Seasonal Tips For Your Home
Spring is in the Air – Smart Energy Tips to Energize Delaware
Delawareans are welcoming the warmer weather by opening the windows, heading back outside for barbecues and block parties, and undertaking the annual tradition of spring cleaning. This is the perfect opportunity to evaluate how you use energy in and around your home. The SEU’s Energize Delaware offers some simple steps you can take around the house that will save you money, help the environment and even bolster the economy.
How: Most of Delaware saw record-breaking snowfall this winter, and all of that snow can take a toll on your house. Look for anything that may need repair, including siding, windows, doors, gutters, foundation, and locations where wires, pipes, etc., enter the walls. Use binoculars to see the roof, chimneys, vents and flashing. Note anything that is chipped, cracked, broken or separated.
Why: Small cracks or other holes that may have formed over the winter can be costly on many fronts – a one-inch crevice allows up to 30 quarts of water vapor to enter your home over the course of a season. Effectively sealing up and insulating your home will save you upwards of 30 percent on annual utility bills.
How: Turn down the thermostat several degrees from your current setting.
Why: As the temperature outside gets a bit warmer, you can lower your thermostat just a bit and may not even notice the difference in your comfort level. But you will notice the difference in your pocketbook – you can cut up to 10 percent on your utility bill by setting the thermostat to 65 degrees when people are sleeping or out of the house. If radiators heat your home, consider only turning them on in rooms you use most often.
How: You should inspect and, if needed, change the air filter in your air conditioning unit(s) on a monthly basis. The closer summer gets, the busier contractors will be – so spring is the time to get a trained professional to perform some simple maintenance on your air conditioner. They should check your unit’s evaporator and condenser coils, refrigerant levels and blower components. They also can walk you through simple maintenance activities you can do on your own.
Why: Equipment not performing at top-notch will make conditions inside your house uncomfortable as temperatures rise during the spring months, and they’ll send your utility costs through the roof as well. For example, dirty coils make your air conditioner work harder – driving up energy costs and reducing the life of the unit. Likewise, airflow problems can reduce your unit’s efficiency by 15 percent.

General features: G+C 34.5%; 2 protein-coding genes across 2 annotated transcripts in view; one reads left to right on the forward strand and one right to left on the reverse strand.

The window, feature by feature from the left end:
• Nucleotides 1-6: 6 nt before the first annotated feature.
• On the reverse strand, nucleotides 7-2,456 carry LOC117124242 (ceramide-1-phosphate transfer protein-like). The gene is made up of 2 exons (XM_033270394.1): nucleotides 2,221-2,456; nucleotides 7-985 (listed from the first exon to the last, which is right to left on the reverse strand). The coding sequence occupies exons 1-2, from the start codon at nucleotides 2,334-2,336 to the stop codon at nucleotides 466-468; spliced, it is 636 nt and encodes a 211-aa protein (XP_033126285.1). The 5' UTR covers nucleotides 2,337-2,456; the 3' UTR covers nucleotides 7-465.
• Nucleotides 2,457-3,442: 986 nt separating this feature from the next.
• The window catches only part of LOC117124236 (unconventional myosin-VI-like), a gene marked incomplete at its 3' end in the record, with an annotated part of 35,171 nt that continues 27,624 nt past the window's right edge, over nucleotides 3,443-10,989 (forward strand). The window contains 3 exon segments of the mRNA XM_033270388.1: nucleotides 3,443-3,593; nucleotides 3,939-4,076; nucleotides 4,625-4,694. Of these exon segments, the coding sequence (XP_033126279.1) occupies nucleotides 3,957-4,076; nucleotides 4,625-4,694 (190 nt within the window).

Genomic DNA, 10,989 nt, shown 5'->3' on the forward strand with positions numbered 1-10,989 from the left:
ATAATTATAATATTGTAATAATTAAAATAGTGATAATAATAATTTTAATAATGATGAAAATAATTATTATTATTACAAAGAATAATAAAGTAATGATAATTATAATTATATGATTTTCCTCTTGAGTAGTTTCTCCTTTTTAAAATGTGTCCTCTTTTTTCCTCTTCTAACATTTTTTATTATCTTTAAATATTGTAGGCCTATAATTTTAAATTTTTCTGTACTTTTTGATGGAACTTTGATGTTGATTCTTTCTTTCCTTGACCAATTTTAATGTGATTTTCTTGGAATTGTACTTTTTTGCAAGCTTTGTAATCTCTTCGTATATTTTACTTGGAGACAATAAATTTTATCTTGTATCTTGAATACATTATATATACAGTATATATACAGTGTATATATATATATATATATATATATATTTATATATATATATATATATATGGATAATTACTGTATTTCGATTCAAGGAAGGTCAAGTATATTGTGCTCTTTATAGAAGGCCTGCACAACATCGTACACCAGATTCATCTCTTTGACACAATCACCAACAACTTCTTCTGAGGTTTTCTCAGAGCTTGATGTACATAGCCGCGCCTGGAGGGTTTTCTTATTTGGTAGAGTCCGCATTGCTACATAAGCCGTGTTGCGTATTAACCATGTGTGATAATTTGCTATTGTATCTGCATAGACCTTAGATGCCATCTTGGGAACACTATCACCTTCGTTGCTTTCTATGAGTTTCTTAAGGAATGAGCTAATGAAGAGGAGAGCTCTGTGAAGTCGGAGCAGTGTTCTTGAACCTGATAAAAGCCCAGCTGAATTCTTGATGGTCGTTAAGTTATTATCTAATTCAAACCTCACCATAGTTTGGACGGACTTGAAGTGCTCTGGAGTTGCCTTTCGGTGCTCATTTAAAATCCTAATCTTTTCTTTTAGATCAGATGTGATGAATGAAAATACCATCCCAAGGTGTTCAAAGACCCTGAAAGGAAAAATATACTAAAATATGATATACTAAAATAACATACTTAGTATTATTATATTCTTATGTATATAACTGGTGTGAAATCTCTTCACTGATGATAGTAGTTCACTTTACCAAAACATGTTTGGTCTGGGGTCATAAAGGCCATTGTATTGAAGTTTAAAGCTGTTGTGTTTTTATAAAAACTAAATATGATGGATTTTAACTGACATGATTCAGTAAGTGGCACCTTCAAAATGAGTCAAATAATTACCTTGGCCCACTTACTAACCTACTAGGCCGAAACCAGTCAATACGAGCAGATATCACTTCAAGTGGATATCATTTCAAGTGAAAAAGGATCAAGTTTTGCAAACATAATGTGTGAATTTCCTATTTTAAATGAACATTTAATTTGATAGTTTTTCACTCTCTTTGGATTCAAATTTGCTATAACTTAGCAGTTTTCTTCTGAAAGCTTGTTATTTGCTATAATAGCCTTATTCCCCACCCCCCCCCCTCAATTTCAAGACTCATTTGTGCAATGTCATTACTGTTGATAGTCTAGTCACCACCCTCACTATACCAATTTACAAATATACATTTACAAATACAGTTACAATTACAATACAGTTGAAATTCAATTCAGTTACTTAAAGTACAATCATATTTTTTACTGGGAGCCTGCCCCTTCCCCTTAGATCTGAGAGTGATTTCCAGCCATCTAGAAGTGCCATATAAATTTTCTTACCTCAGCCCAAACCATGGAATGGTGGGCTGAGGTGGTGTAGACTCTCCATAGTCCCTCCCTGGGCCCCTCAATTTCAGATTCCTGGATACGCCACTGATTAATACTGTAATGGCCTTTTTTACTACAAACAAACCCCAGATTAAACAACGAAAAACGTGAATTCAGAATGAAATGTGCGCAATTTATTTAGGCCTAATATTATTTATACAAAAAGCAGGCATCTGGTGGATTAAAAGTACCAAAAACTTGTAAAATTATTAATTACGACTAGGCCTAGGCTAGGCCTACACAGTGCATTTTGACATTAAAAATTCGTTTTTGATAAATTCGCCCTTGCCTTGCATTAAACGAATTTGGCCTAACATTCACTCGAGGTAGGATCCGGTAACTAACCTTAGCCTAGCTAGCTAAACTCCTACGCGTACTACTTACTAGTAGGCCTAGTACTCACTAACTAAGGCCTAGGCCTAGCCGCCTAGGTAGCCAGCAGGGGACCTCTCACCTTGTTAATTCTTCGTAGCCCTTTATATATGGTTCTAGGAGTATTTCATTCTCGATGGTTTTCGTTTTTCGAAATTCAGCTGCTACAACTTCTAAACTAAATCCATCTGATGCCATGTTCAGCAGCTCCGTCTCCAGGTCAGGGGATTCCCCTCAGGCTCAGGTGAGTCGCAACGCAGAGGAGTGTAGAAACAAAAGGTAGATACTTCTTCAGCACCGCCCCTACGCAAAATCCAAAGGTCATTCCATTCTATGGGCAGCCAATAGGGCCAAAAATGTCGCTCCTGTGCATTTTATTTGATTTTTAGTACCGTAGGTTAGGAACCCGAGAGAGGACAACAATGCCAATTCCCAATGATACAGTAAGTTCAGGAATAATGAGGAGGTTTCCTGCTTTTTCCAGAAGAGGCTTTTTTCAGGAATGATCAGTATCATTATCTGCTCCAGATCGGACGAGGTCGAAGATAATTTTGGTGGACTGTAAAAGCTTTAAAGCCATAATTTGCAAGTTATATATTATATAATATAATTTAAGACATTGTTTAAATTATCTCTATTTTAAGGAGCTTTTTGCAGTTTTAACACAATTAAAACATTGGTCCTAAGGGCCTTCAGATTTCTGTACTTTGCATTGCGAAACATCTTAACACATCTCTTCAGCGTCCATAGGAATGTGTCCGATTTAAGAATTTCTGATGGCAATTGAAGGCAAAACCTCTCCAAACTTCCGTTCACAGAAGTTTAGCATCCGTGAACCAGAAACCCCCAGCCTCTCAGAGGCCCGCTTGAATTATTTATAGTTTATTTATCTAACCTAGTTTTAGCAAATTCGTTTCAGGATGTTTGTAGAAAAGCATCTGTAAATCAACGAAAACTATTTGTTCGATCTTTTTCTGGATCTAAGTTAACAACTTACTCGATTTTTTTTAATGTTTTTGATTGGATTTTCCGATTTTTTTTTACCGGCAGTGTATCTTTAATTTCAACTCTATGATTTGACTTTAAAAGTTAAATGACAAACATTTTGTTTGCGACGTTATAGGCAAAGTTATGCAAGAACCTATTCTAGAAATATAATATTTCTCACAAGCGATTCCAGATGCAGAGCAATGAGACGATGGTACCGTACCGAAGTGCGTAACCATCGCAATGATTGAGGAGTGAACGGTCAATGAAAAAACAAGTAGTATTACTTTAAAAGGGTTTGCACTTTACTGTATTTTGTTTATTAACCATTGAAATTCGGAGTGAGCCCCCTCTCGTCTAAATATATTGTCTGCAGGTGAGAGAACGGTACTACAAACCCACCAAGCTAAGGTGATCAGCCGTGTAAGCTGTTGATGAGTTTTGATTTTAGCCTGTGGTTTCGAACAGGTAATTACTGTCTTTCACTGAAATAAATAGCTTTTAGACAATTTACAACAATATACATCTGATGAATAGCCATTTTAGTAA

How: Wash your clothes using cold-water detergent whenever possible - the warm or cold water settings on your washer are typically just as effective as the hot setting. Paying attention to the water level setting is another important way to save energy – for smaller loads, remember to adjust your washing machine appropriately.
Why: About 90 percent of the energy used for washing clothes goes towards heating the water. Switching your washer’s temperature setting from hot to warm or cool will cut your energy usage in half – and, washing clothes in warm water could help you save $50 or more a year.
How: Hang your clothes outside to dry.
Why: Tumble dryers are big energy consumers – often one of the costliest appliances in a household, costing about $1530 to operate over the course of its expected lifetime. Dryers essentially microwave your clothing – often shrinking them and damaging metallic components such as zippers. When you are using your dryer instead of a clothesline, there are a few simple steps you can take to make sure you’re using the appliance as efficiently as possible – you should check the lint filter regularly, and consider investing in a dryer with a moisture sensor. This will ensure the machine shuts down as soon as your clothes are dry, rather than running for an unnecessarily long period of time.
How: You can purchase a variety of solar lights at your local hardware store, from lanterns to torches to ground lighting.
Why: Lights on a timer, floodlights or other types of common outdoor lighting can consume enormous amounts of energy – particularly if they’re left on unnecessarily. Solar lights require no electricity to operate. Many communities are already making the move toward solar lighting in a variety of unique ways – including tiny black boxes perched on street signs that provide increased illumination at night. Also, as summer approaches, cooking outside will help keep your home cool and cut down on air conditioning bills.
How: Showerheads are measured by the gallons of water per minute (gpm) they disperse. You can measure the flow rate of your showerhead by holding an empty gallon container under the running showerhead. It should take approximately 24 seconds to fill with a low-flow showerhead. If it’s filling more quickly – say in 15 seconds – your showerhead is needlessly wasting water and energy. If you’re buying a new shower head, toilet or other water fixture, look for the EPA WaterSense label to quickly spot water efficient produts.
Why: Many showerheads have a flow of 5-8gpm per square inch (psi). Not only does this waste water, but it needlessly consumes energy – all that water has to be heated. Converting to low-flow will save you about five gallons of water in a typical 10 minute shower – and over $200 a year on your heating bill.